October 23, 2011

The Accident at Pittsburgh

Location: Monongahela Wharf, Pittsburgh, PA
From Ballou's Pictorial Drawing-Room Companion, 2/21/1857 (Source)
As mentioned in recent soldiers' letters, the Lancaster County Regiment took its first casualties before even leaving the Keystone State.  Soldiers from Negley's Brigade, which included Col. Hambright's Regiment, had already been packed onto five steamboats, and waited only for an artillery battery with its guns and horses to leave Pittsburgh and travel down the Ohio River.

From Harper's Weekly, November 2, 1861
In the middle of the afternoon on Friday, October 18, an artillery horse being led up the gangway fell off, causing much excitement.  The ensuing commotion led to the collapse of the hurricane deck of one of the steamers and serious injuries to a couple members of the 79th Pennsylvania. The accident was described in detail in the October 21, 1861, Daily Evening Express: (alternate link)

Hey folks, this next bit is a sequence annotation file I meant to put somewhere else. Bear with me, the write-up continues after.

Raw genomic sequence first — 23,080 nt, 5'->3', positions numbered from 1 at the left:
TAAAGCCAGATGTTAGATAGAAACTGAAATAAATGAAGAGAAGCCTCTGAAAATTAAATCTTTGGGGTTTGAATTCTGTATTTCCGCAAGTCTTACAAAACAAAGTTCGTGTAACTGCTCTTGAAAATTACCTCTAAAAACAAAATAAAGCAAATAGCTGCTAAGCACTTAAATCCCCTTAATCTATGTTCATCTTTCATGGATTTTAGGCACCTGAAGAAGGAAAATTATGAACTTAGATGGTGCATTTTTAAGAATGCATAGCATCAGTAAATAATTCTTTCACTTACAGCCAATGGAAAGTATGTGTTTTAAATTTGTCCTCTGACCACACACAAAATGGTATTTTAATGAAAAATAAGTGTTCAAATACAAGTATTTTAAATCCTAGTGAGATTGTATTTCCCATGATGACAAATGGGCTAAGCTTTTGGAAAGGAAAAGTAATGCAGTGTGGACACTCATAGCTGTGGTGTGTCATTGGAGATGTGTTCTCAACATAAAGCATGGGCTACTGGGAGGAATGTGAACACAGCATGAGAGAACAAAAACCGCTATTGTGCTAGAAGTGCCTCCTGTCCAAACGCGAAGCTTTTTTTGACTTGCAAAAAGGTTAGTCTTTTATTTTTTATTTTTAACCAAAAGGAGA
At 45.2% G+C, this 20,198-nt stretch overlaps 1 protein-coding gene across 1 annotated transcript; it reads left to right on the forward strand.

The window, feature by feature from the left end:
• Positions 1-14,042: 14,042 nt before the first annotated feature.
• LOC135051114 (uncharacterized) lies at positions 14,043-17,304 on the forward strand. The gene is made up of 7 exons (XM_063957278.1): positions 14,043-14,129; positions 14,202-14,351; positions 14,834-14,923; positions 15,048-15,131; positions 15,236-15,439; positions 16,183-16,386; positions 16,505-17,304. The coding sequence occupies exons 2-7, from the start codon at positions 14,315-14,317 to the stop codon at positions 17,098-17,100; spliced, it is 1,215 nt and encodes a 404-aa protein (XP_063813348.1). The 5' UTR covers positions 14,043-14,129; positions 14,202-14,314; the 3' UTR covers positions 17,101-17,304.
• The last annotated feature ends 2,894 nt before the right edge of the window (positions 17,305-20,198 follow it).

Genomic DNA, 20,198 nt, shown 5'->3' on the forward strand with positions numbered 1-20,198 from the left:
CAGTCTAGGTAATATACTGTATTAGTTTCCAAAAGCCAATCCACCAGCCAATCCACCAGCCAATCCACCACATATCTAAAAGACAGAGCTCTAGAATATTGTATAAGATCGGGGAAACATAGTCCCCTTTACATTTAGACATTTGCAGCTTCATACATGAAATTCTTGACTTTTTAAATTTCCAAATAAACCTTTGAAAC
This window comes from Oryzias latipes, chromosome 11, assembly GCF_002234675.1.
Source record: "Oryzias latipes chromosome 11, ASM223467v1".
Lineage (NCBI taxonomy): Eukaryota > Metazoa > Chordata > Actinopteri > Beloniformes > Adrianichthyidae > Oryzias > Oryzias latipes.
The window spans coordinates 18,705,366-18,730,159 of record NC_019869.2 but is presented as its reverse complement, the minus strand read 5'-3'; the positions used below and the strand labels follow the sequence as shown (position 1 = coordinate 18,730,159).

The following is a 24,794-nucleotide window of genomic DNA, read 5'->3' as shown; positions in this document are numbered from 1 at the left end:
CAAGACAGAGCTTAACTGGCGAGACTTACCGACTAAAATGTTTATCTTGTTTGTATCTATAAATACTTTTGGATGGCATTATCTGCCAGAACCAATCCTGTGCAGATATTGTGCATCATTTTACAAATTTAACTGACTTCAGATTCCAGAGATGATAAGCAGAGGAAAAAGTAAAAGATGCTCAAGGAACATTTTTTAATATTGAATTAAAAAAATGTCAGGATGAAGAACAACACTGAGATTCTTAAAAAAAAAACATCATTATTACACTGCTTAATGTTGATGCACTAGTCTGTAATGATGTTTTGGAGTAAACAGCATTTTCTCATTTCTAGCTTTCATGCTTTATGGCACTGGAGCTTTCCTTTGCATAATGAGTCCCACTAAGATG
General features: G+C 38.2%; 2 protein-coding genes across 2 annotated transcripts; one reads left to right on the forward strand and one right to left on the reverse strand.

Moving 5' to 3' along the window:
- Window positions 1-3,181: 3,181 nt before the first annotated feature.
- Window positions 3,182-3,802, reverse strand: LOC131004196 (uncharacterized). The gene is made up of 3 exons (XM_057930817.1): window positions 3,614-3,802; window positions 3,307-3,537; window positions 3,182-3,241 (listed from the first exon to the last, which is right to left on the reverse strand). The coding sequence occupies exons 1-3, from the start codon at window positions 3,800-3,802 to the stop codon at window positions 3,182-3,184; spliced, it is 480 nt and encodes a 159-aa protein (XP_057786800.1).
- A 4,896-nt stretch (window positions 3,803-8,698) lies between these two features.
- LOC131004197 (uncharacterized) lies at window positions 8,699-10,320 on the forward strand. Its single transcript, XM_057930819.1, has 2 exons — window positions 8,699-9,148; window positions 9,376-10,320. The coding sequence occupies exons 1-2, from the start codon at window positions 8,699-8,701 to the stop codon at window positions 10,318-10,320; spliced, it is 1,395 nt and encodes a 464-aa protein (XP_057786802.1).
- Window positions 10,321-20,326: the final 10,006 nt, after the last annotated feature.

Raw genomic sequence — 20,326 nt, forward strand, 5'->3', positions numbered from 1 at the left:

Bearing the brunt of the blame for the accident was "Commodore" William J. Kountz, who was in charge of coordinating the river fleet.  Kountz went on to work with General Grant and apparently continued to infuriate everyone around him, including the boat captains he was appointed by the government to oversee, and getting himself kicked out of General Grant's office in the lead-up to the Fort Henry and Donelson campaigns of early 1862.  From the October 22, 1861, Daily Evening Express: (alternate link)

Of the three most-seriously injured soldiers--Adjutant Charles Frailey, Band Leader Daniel Clemens, and Priv. Daniel Landis--both Clemens and Landis recovered from their injuries to rejoin the regiment.  Frailey's injuries caused him to resign a week later.

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